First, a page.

Pope Benedict bids farewell in final address
Pope Benedict XVI has bid an emotional farewell at his last general audience, saying he understands the gravity of his decision but is retiring for the good of the Roman Catholic Church.
Up to 150,000 people gathered in St Peter's Square this morning, the day before Benedict becomes the first pontiff in some six centuries to step down.
Pope Benedict said his crisis-hit papacy had included moments of joy but also difficulty when "it seemed like the Lord was sleeping".
The Pontiff sat on an ivory coloured throne on the steps of St Peter's Basilica and was frequently interrupted by applause from the crowd.
"There were moments when the waters were choppy and there were headwinds," he said.
He said he was not "coming down from the cross" despite renouncing his office, but would remain in the service of the Church through prayer.
Pope Benedict asked the faithful to pray for the cardinals and whoever they chose as his successor.
When he finished his speech the crowd, including many cardinals, stood to clap.
Today's general audience, which usually takes place in an indoor auditorium, was moved outside into the sprawling square to accommodate more people.
Many people in the crowd, from Italy and abroad, held up banners thanking the Pope and wishing him well.
Despite the praise and sympathy for the Pope, many Catholics in the square were stunned by his decision and worry about the effect it will have on the future of a troubled Church.
The Vatican has said that Pope Benedict will assume the title of "pope emeritus" and be addressed as "your holiness".
He will move to the papal summer residence south of Rome tomorrow night.
No strength to continue in office
The 85-year-old pontiff said he is stepping down because he does not have the strength to continue in office due to his advanced age.
Given the rarity of the occasion, Vatican officials have held discussions about what he will be called and how he will dress.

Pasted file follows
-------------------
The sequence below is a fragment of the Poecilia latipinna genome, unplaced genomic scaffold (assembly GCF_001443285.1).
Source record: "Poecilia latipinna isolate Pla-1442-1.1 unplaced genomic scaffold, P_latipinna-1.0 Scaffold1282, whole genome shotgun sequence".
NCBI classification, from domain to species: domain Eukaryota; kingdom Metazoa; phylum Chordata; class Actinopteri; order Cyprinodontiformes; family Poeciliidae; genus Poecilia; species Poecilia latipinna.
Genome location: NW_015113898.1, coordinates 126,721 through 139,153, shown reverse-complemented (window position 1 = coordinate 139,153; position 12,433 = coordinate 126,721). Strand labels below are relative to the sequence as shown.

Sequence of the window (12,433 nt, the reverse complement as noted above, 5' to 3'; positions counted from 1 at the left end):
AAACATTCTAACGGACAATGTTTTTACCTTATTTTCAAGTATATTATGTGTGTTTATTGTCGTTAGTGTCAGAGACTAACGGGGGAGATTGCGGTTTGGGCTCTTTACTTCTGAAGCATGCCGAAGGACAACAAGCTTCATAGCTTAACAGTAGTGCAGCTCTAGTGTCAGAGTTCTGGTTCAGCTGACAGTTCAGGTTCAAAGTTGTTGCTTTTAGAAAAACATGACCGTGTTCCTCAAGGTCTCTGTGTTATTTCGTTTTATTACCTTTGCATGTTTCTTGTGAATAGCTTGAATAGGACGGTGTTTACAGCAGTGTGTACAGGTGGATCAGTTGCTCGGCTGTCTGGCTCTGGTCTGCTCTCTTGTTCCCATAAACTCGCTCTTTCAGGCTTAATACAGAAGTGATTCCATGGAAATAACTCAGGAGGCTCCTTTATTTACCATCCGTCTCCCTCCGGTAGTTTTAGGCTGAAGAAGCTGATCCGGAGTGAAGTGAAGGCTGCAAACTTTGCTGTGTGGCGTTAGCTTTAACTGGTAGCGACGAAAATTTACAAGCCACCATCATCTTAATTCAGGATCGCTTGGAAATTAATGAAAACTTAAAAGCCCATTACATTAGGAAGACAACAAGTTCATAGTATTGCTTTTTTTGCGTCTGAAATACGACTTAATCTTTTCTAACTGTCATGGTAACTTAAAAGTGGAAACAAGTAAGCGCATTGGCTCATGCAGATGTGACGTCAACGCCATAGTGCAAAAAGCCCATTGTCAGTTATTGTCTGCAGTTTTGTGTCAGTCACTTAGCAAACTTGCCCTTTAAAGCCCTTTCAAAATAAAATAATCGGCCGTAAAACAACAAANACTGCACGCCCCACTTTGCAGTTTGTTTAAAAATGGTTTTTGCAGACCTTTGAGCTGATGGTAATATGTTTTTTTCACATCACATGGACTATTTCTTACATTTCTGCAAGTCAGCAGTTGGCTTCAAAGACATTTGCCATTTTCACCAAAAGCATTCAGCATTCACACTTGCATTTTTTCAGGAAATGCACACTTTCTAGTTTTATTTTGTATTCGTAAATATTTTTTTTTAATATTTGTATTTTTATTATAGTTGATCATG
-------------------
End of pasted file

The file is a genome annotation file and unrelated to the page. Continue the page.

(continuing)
He will wear a "simple white cassock" and will lay aside the red "shoes of the fisherman" that have been part of his papal attire.
In retirement, he will wear brown loafers given to him by shoemakers during a trip to Mexico last year.
Pope Benedict's lead seal and his ring of office, known as the "ring of the fisherman", will be destroyed according to Church rules, just as if he had died.
The Vatican said yesterday that the Pope was sifting through documents to see which will remain in the Vatican and go into the archives of his papacy and which "are of a personal nature and he will take to his new residence".
Tomorrow, he will greet cardinals in Rome, many of whom have come to take part in the conclave to elect his successor.
He will then fly by helicopter to the papal summer retreat at Castel Gandolfo, a 15-minute journey south of Rome.
There he will make an appearance from the window of the papal villa to greet residents and well-wishers expected to gather in the small square.
That will be Pope Benedict's last public appearance.
Tomorrow night, the Swiss Guards who stand as sentries at the residence will march off in a sign that the papacy is vacant.
Pope Benedict will move into a convent in the Vatican in April, after it has been restored.
On Friday, cardinals in Rome will begin meetings known as "general congregations" to prepare for the secret conclave that will elect a new pope.
This week Benedict changed church rules so that cardinals could begin the conclave earlier than the 15 days after the papacy becomes vacant prescribed by the previous law.
The change means that the cardinals, in their pre-conclave meetings, can themselves decide when to start.
The Vatican appears to be aiming to have a new pope elected by mid-March and installed before Palm Sunday on 24 March so he can preside at Holy Week services leading to Easter.
Cardinals have begun informal consultations by phone and email in the past two weeks since Benedict said he was quitting.